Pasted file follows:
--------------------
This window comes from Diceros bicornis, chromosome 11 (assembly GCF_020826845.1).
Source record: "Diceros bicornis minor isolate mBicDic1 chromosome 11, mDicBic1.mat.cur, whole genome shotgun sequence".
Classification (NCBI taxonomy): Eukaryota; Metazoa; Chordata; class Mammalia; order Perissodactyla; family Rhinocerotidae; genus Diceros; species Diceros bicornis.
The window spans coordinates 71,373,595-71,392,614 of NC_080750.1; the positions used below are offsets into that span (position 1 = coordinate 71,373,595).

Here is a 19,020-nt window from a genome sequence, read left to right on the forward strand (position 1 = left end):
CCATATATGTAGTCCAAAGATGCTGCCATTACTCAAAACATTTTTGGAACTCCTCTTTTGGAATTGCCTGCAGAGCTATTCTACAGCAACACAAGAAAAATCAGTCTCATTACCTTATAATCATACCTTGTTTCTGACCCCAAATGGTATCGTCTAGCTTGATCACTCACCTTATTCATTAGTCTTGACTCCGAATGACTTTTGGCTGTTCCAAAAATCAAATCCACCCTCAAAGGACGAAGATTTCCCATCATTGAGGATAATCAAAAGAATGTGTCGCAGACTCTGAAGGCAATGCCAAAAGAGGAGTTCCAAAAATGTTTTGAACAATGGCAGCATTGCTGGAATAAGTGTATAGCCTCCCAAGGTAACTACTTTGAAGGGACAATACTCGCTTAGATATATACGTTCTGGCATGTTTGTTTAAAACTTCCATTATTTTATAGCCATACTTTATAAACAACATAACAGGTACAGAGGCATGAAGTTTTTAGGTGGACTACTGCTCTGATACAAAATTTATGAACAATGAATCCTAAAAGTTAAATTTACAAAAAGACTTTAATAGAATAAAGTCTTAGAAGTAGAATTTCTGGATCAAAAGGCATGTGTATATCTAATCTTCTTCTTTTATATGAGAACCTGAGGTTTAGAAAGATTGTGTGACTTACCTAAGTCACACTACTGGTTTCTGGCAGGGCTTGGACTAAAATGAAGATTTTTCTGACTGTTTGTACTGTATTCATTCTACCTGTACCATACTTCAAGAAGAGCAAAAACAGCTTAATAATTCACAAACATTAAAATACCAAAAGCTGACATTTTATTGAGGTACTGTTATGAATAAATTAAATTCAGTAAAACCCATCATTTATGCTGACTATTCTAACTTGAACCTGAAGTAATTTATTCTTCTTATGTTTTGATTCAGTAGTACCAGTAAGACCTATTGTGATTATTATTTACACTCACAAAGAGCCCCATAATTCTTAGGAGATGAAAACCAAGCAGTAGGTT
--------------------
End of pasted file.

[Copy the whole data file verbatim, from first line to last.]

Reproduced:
This window comes from Diceros bicornis, chromosome 11 (assembly GCF_020826845.1).
Source record: "Diceros bicornis minor isolate mBicDic1 chromosome 11, mDicBic1.mat.cur, whole genome shotgun sequence".
Classification (NCBI taxonomy): Eukaryota; Metazoa; Chordata; class Mammalia; order Perissodactyla; family Rhinocerotidae; genus Diceros; species Diceros bicornis.
The window spans coordinates 71,373,595-71,392,614 of NC_080750.1; the positions used below are offsets into that span (position 1 = coordinate 71,373,595).

Here is a 19,020-nt window from a genome sequence, read left to right on the forward strand (position 1 = left end):
CCATATATGTAGTCCAAAGATGCTGCCATTACTCAAAACATTTTTGGAACTCCTCTTTTGGAATTGCCTGCAGAGCTATTCTACAGCAACACAAGAAAAATCAGTCTCATTACCTTATAATCATACCTTGTTTCTGACCCCAAATGGTATCGTCTAGCTTGATCACTCACCTTATTCATTAGTCTTGACTCCGAATGACTTTTGGCTGTTCCAAAAATCAAATCCACCCTCAAAGGACGAAGATTTCCCATCATTGAGGATAATCAAAAGAATGTGTCGCAGACTCTGAAGGCAATGCCAAAAGAGGAGTTCCAAAAATGTTTTGAACAATGGCAGCATTGCTGGAATAAGTGTATAGCCTCCCAAGGTAACTACTTTGAAGGGACAATACTCGCTTAGATATATACGTTCTGGCATGTTTGTTTAAAACTTCCATTATTTTATAGCCATACTTTATAAACAACATAACAGGTACAGAGGCATGAAGTTTTTAGGTGGACTACTGCTCTGATACAAAATTTATGAACAATGAATCCTAAAAGTTAAATTTACAAAAAGACTTTAATAGAATAAAGTCTTAGAAGTAGAATTTCTGGATCAAAAGGCATGTGTATATCTAATCTTCTTCTTTTATATGAGAACCTGAGGTTTAGAAAGATTGTGTGACTTACCTAAGTCACACTACTGGTTTCTGGCAGGGCTTGGACTAAAATGAAGATTTTTCTGACTGTTTGTACTGTATTCATTCTACCTGTACCATACTTCAAGAAGAGCAAAAACAGCTTAATAATTCACAAACATTAAAATACCAAAAGCTGACATTTTATTGAGGTACTGTTATGAATAAATTAAATTCAGTAAAACCCATCATTTATGCTGACTATTCTAACTTGAACCTGAAGTAATTTATTCTTCTTATGTTTTGATTCAGTAGTACCAGTAAGACCTATTGTGATTATTATTTACACTCACAAAGAGCCCCATAATTCTTAGGAGATGAAAACCAAGCAGTAGGTT